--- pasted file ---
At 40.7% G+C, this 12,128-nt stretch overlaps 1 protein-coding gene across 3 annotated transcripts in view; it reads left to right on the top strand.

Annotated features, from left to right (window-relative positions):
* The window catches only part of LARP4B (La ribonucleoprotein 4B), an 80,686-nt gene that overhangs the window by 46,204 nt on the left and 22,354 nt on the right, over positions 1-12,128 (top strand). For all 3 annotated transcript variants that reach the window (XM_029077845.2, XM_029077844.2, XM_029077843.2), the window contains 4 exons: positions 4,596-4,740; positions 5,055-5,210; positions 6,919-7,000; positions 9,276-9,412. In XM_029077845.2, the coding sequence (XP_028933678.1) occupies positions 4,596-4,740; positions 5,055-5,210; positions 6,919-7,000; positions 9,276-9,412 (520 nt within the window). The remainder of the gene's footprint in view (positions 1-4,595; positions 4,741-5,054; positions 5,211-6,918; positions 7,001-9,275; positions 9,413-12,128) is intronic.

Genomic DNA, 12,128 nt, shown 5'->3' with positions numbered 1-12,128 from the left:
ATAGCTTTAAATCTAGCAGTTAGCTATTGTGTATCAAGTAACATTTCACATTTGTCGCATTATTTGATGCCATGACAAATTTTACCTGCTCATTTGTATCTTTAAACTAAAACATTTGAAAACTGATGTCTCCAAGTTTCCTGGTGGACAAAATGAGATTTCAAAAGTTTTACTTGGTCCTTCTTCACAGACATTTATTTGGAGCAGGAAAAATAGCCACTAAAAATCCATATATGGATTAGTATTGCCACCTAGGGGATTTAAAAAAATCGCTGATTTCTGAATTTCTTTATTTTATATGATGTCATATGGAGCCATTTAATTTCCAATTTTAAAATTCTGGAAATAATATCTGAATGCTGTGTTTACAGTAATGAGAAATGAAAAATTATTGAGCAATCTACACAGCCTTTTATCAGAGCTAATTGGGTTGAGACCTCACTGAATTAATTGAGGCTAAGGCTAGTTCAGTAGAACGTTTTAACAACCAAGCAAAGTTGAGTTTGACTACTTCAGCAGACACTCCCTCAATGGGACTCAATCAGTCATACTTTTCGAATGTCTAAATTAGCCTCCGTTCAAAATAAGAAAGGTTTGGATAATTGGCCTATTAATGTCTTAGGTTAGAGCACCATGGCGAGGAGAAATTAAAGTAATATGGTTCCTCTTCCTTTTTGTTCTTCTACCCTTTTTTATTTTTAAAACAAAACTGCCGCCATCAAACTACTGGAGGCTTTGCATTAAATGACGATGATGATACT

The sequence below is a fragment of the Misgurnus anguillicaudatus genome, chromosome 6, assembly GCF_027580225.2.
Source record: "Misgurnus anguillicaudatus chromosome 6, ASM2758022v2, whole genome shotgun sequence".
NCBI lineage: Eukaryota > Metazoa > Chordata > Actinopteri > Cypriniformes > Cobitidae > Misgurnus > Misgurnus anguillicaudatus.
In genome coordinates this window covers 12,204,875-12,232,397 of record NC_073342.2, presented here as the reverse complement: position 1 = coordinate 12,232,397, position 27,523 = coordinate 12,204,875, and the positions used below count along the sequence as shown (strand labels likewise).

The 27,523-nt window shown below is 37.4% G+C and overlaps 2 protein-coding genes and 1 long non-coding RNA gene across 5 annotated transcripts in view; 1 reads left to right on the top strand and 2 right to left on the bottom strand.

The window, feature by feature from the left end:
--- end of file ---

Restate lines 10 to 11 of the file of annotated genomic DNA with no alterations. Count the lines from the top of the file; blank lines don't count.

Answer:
The 27,523-nt window shown below is 37.4% G+C and overlaps 2 protein-coding genes and 1 long non-coding RNA gene across 5 annotated transcripts in view; 1 reads left to right on the top strand and 2 right to left on the bottom strand.

The window, feature by feature from the left end: